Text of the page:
She was almost out of wood. The woodman was supposed to come by later. She needed wood for the winter and wood for the cook stove. Grandma was almost sure she’d told him so. She was almost sure he’d said he’d come. But had she really told him, or had she just meant to? She was down almost to whatever was left in the box of kindling she kept out back under the eaves. These were hard days. And the larder was nearly empty as well. The coldest autumn she could remember. She rolled over, pulling the counterpane unconsciously over her head. The woodman would certainly come. The woodman brought his ax down fast, chop, chop, chop. Chop chop chop. The wood was flying, knock knock knock, knock knock knock…
That wasn’t the ax of the woodman flying. It was someone at the door. Someone was knocking at the door, a very strong, firm, masculine knock.
Grandma tried to sit. But she was too tired or too ill. She wasn’t sure. The headache that had sent her to bed early was still faintly there, ready to wake up. And she had to blow her nose. That could mean sick, but it could be from the cold. She swallowed hard.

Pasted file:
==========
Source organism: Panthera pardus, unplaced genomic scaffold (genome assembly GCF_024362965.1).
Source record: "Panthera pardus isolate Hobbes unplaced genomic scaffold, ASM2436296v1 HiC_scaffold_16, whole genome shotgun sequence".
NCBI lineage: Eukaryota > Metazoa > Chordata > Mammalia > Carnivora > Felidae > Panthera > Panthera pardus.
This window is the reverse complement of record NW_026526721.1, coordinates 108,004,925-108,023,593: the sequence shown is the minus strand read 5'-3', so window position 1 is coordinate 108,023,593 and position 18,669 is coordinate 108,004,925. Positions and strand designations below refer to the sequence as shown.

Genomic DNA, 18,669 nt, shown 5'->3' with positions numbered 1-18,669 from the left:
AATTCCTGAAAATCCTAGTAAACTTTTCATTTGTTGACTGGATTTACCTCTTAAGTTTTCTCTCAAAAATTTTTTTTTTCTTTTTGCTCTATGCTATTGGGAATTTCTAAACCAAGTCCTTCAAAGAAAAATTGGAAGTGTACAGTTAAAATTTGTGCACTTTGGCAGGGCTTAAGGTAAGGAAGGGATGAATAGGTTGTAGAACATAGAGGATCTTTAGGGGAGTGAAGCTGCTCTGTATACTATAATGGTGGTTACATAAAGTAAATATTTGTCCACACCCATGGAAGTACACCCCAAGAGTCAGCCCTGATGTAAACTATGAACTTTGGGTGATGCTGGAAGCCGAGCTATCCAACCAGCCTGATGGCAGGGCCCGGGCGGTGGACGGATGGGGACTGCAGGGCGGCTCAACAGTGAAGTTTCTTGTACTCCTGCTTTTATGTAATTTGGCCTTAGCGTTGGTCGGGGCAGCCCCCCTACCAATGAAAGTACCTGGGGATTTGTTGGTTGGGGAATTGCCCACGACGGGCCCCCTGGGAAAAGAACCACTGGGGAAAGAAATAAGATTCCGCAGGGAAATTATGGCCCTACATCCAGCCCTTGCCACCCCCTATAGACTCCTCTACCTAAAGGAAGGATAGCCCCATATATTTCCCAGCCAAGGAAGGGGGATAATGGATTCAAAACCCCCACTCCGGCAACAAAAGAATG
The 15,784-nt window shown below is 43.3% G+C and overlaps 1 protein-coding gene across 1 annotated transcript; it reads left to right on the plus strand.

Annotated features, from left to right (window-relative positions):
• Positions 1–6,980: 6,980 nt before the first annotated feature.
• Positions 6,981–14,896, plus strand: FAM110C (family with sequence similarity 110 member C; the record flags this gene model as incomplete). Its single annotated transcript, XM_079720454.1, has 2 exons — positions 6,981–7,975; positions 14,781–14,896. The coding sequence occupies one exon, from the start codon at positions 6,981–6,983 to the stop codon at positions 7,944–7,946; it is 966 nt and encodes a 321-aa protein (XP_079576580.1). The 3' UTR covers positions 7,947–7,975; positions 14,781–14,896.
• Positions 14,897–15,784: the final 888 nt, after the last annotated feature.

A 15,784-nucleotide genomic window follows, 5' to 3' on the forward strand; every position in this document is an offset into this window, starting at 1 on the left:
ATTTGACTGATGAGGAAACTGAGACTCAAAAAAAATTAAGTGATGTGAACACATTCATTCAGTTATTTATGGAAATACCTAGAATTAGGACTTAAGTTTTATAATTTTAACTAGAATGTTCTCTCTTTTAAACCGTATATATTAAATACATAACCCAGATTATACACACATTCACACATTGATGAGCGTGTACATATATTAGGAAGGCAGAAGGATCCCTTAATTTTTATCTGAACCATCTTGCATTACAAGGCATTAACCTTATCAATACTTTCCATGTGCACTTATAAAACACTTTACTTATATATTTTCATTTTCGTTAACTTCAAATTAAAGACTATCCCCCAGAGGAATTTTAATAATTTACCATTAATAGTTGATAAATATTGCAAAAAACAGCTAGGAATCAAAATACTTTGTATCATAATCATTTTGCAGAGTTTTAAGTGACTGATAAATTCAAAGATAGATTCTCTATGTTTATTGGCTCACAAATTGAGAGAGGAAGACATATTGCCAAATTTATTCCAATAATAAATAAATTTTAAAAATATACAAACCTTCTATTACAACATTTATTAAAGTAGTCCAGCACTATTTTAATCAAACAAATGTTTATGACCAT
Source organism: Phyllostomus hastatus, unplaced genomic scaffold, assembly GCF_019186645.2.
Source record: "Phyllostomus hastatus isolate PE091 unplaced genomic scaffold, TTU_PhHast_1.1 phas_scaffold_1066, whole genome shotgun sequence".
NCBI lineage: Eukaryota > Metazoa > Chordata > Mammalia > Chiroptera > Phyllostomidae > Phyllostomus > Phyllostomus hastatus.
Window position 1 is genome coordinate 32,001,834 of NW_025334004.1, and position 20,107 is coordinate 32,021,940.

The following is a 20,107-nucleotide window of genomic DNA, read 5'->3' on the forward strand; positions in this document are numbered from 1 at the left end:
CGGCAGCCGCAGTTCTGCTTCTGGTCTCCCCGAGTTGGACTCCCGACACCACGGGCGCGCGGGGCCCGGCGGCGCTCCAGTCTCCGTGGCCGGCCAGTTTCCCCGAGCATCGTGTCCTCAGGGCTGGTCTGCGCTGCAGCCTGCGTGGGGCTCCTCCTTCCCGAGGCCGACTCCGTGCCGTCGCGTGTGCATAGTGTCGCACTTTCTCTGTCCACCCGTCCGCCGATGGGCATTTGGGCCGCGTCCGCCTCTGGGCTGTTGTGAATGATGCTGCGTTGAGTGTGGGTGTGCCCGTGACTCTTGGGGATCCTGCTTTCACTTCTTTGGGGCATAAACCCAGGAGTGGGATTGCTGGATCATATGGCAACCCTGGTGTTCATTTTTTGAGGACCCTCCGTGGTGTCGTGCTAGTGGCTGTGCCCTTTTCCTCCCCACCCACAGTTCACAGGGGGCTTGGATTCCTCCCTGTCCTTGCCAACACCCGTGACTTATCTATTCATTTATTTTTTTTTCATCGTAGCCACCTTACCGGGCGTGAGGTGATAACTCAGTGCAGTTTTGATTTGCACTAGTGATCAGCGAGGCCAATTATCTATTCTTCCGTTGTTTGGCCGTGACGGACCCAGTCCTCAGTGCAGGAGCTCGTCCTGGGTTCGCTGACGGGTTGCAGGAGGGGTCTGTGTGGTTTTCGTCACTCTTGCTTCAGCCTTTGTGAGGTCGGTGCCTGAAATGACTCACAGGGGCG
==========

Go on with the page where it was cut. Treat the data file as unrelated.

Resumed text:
Knock knock knock.
“Oh, Grandma? Are you there?”
Grandma shook off the clouds of sleep as best she could.
“Is that you, Red?” she called, or tried to call, but her voice was thin and apparently didn’t reach the door.
Knock knock knock.
“Grandma? Are you asleep in your little cabin, in your little bed?”
That wasn’t Red. A friendly male voice. Perhaps it was the woodman.
“Just leave the wood outside,” Grandma croaked.
“Oh, Grandma, open the door. I have a message. A message from Red.”
No, it was not the deep, businesslike voice of the woodman. It was a male voice, higher pitched, but friendly. And it had a message from Red.
“Please, sir, do come in. The door isn’t locked,” Grandma said.
Knock, knock, knock.